As suspected, Intel is having a hard time ramping up production of 10nm processors, which means the company is going to be delaying mass production… again.
The company had initially hoped to start shipping 10nm chips in large volumes in 2015, but that date has been pushed back several times and now the earliest we can expect to see Intel’s 10nm “Cannon Lake” chips is 2019.
The confirmation came during Intel’s quarterly earnings call, with CEO Brian Krzanich noting that the company is shipping 10nm chips “in low volume, and yields are improving, though the rate of improvement is slower than we anticipated,” which is why volume production is being pushed from late 2018 into 2019.
In the meantime, the company has announced plans to launch additional 14nm chips this year that use a new “Whiskey Lake” design. The company also has a new “Cascade Lake” architecture for Xeon an server chips.
Moving to a 10nm process should offer improvements in performance and efficiency. For the last few years Intel has had to find other ways to improve its chips, such as increasing the number of CPU cores, raising the top CPU frequencies, or improving memory bandwidth.
All of this is happening at a time when rival chip maker AMD is pushing its new Ryzen line of processors, which are the most competitive chips the company has offered in years in terms of price and performance.
Meanwhile, Intel’s difficulties getting to 10nm have prompted the company to change its product roadmap several times in recent years… and to pretty much give up on its long-held “tick tock” cadence, which saw a die shrink one year, followed by a microarchitecture update the next.
Intel’s 5th-gen Core processors, code-named “Broadwell,” were the company’s first chips massed produced using a 14nm processor. The company stuck with 14nm for its 6th, 7th, and 8th-gen chips.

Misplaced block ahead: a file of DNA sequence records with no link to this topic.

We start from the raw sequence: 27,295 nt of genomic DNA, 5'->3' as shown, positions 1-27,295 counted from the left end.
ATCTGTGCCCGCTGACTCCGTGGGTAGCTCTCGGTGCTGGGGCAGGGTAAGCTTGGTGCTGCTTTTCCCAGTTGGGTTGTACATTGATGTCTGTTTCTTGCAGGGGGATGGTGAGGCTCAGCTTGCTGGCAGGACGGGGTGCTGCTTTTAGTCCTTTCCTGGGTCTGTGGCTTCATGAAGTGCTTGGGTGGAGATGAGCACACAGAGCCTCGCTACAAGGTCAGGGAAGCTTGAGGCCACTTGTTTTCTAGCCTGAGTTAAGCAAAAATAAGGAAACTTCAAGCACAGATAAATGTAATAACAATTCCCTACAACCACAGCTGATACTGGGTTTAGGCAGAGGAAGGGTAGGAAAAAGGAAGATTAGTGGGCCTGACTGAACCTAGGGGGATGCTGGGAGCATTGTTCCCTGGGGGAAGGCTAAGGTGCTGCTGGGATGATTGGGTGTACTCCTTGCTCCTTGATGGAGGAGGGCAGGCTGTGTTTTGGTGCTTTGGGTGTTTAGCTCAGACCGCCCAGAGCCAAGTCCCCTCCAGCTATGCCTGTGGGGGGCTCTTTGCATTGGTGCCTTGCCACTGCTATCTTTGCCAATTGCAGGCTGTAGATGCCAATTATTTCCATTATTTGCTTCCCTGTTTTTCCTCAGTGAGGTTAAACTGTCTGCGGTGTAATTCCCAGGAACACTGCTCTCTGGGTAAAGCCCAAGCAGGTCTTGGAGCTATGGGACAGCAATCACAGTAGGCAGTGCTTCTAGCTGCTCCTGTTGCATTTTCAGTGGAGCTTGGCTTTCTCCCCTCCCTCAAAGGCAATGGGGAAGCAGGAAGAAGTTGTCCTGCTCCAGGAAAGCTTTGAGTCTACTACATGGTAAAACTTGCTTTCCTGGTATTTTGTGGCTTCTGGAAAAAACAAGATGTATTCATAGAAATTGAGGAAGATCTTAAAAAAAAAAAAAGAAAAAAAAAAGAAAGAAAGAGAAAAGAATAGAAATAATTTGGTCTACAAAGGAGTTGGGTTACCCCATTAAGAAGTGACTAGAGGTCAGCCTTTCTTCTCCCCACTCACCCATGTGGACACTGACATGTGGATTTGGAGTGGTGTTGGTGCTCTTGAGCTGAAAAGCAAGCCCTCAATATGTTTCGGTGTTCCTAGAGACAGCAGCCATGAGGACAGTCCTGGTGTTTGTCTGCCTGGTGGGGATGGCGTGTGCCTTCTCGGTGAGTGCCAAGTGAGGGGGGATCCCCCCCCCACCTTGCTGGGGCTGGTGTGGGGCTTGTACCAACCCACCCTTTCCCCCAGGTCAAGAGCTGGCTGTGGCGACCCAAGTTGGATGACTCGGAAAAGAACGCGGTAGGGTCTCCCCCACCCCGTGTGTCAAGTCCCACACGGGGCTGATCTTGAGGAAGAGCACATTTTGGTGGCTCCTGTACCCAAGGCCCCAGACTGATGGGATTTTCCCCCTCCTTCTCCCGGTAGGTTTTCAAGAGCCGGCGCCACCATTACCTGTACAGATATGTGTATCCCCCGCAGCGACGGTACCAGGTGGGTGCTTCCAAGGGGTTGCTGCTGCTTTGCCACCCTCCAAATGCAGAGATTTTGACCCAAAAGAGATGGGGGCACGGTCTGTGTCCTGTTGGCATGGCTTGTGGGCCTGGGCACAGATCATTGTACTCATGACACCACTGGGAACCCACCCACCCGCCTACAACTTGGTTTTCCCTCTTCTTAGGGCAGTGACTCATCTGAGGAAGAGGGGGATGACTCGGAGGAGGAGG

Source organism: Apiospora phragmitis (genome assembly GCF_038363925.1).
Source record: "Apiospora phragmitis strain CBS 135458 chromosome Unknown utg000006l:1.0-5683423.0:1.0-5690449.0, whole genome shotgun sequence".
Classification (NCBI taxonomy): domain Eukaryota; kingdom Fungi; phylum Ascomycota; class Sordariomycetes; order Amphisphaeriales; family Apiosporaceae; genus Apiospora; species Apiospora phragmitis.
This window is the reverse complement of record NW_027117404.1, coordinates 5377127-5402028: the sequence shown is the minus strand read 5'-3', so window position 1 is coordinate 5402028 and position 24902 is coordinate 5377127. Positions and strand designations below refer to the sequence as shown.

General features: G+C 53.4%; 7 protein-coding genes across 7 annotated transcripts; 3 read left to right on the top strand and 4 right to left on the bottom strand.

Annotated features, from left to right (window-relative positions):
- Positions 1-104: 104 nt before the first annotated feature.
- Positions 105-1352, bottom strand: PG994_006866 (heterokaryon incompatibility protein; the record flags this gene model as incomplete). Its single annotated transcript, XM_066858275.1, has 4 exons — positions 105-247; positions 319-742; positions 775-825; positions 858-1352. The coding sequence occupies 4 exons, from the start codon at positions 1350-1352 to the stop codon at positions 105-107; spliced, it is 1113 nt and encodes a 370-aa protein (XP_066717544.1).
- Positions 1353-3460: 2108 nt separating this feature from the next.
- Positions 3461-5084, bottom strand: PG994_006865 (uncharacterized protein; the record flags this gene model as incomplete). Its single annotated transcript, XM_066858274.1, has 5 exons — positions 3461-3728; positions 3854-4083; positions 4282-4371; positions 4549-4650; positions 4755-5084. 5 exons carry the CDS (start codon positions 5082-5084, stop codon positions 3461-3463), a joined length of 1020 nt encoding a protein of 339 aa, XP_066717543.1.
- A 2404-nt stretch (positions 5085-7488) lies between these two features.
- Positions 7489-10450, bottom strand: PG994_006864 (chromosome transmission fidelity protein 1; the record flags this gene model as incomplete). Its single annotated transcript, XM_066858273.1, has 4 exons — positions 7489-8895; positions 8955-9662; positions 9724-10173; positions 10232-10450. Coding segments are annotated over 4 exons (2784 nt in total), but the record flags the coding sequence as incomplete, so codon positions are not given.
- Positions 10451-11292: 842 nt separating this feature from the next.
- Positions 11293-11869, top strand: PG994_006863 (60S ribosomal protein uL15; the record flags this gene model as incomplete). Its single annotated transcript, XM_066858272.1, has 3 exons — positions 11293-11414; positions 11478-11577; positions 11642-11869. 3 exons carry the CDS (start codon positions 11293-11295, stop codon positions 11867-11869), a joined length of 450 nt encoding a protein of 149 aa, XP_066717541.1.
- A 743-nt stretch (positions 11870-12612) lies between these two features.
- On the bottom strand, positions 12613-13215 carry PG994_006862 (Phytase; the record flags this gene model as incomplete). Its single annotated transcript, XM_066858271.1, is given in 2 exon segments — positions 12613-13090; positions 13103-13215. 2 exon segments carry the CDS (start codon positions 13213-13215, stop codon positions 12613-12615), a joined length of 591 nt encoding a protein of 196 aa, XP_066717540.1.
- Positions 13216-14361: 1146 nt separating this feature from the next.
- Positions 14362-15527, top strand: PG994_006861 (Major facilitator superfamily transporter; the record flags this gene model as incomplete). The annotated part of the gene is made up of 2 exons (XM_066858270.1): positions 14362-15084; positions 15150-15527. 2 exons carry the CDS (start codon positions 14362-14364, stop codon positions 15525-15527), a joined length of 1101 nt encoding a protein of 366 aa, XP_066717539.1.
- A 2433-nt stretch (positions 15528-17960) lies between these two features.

Maybe 9th or 10th will be the charm?
AMD, by the way, used a 14nm process for its first-gen Ryzen chips. The new Ryzen 2 processors hitting the streets this year are 12nm chips.
Despite the delay in mass production of 10nm chips, Intel reported strong earnings in the most recent quarter, and the company’s stock price ticked upward… so clearly the race to 10nm isn’t everything.
I hope this gives AMD some more steam so they can regain some market share. I’m not an Intel hater, but I’d like to see more balance in the market.
It’s interesting to see Intel sticking with 14nm even as AMD is releasing 12nm chips. It’s certainly not as big of a jump as going from 20nm to 14, but the optics are damaging. Intel looks like they are lagging behind the competition, and that’s rarely good for business.
What’s more interesting is AMD will be releasing 7 nm processors a bit before Intel releases their 10 nm ones:
Yep, it is damaging but most everybody knows that the foundry advantage of Intel is now practically gone so they might as well take their time and do it right.
They will need a very competitive 10nm process to keep Samsung, Glofo and TSMC at bay.
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